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Super Healing

You may not know it, but your body has an amazing ability to repair itself after serious illness or injury. A Harvard doc—and former cancer patient—reveals the secrets to tapping into your own powers of recovery.

In the fall of 2006, Arlene and David Rubin were flying home to Boston after a vacation in northern California wine country. But somewhere over the Midwest, Arlene looked up from her magazine and got the shock of her life. Her 80-year-old husband’s eyes were rolling around in his head, his skin was purple, and his tongue was blue.

“I’ve never seen anyone that color before. It was very scary,” Arlene recalls. “I yelled, ‘David, David, David!’ but he didn’t answer. Then I yelled, ‘Help!’ and the flight attendant told me, ‘Get out of the way!’”

David’s heart had stopped completely. But three strangers were determined to save his life. A doctor and a nurse who were passengers worked side by side with a flight attendant trained to use an automated external defibrillator. The pilot made an emergency landing in Milwaukee, where David underwent open-heart surgery.

Today David has returned to his work as a highly successful Boston real-estate developer. Remarkably, he was able not only to survive that life-threatening episode but, just as important, to heal from it and regain his strength.

How did he do it? His body’s natural healing processes did most of the work. Each of us possesses a surprising capacity to bounce back from illness and injury, under the right conditions. But David also took specific steps to help the process along. These steps—suggested by scientific research—can help anyone weakened by trauma or disease to find the strength to heal.

Healing is my specialty. I’m a physiatrist, a doctor in the field of physical medicine and rehabilitation. The first physiatrists helped injured World War II soldiers. Modern-day physiatrists treat people with a variety of serious illnesses and injuries, including strokes, spinal cord injuries, and lower-back problems. Two words summarize what we do: we help people to “physically recover.” (The American Academy of Physical Medicine and Rehabilitation makes it easy for people to find physiatrists by providing a map on its website, When you click on your state, you will see a list of doctors to choose from.)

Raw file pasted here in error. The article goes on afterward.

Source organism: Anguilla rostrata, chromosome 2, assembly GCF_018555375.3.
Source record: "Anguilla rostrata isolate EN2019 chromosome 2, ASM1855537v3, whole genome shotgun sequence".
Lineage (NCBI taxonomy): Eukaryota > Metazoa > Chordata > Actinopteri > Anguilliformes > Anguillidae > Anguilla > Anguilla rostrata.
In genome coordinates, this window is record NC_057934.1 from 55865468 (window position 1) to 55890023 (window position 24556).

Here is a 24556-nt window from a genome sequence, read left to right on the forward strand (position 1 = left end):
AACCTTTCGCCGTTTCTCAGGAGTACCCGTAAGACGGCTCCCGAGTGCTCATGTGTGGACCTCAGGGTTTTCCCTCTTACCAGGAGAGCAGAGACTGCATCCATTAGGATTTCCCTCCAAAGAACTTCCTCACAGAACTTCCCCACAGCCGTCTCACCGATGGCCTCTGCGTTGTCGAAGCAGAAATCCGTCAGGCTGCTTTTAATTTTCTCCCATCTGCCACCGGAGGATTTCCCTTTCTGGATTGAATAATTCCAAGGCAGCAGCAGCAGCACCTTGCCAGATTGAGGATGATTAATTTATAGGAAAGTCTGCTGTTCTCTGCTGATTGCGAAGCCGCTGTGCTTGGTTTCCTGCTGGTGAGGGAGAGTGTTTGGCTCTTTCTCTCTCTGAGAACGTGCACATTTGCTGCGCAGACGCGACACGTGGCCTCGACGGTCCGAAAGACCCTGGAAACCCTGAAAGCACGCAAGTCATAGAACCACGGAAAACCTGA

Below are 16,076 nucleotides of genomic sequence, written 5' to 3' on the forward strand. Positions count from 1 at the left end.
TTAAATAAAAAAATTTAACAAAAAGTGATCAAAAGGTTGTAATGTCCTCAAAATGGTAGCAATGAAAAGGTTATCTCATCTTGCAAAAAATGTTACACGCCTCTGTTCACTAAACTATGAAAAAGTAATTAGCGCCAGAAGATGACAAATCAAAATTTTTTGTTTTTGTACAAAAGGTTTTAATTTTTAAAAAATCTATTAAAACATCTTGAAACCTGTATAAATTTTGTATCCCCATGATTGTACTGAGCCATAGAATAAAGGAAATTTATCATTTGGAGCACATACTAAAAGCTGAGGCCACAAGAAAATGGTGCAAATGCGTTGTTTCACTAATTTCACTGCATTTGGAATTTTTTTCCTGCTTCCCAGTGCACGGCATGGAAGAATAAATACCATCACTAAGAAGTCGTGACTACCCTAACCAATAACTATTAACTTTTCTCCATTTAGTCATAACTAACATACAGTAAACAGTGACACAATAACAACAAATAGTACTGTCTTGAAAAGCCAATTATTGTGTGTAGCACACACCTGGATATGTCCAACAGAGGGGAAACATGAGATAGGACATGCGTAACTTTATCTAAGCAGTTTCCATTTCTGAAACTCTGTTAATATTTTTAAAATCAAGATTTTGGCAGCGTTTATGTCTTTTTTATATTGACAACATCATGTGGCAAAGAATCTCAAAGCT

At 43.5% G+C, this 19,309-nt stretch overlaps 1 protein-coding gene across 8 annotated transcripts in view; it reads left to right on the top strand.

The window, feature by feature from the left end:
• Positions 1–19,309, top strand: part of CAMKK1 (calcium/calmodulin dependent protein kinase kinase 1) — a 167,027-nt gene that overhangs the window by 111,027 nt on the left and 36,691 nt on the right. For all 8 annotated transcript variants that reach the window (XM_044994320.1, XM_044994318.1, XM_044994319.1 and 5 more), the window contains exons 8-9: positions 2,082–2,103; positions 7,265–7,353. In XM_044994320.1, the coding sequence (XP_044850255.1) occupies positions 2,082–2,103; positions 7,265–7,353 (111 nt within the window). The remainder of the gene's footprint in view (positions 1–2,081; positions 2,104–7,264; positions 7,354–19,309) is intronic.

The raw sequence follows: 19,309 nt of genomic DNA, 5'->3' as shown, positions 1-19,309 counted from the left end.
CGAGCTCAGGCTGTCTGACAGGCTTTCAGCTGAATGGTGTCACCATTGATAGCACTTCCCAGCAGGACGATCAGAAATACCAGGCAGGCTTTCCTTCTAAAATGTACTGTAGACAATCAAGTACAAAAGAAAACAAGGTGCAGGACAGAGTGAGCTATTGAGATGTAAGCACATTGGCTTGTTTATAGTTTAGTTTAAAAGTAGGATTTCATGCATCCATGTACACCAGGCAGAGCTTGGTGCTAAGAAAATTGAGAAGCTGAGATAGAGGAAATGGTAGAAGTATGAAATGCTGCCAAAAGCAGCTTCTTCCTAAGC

Your body will work hard on its own to help you recover—even if you do little to help the process along. Thousands of chemical and biological reactions occur throughout the day and night to help you to heal. When you’re injured, white blood cells called neutrophils rush to the site, to ward off infection. Other blood cells called monocytes transform themselves into scavengers (macrophages), to engulf and devour dead tissue and help to control inflammation. If you break a bone, bone cells called osteoblasts kick into action to knit the rough edges back together. And cell damage caused by illness—or by harsh therapies, in the case of cancer, hepatitis, and other diseases—gets mended by the same hordes of microscopic miracle workers. There are so many cells assisting us in healing that we could never count them all.

But even though these processes are involuntary and automatic, there are things smart patients can do to speed and strengthen their recovery. The best healing occurs when you are able to optimize your immune system to avoid infections; encourage the healing of skin, bones, muscles, nerves, and tendons; and build strength and endurance.

In my practice, I have developed an eight-part strategy to put patients on the path to optimal healing. And at the heart of this strategy are three fundamentals: how you eat, how you sleep, and how you move.

We physiatrists have a saying: “Good health is a temporary condition.” So I fully expected to face serious illness myself at some point. But that didn’t make things much easier when, at age 38, my time came. I vividly recall the day the surgeon came into the exam room with tears in her eyes. I wanted her to say what other doctors had told me in the past: “Go home; you’re fine.” Instead, she softly said, “You have breast cancer.”

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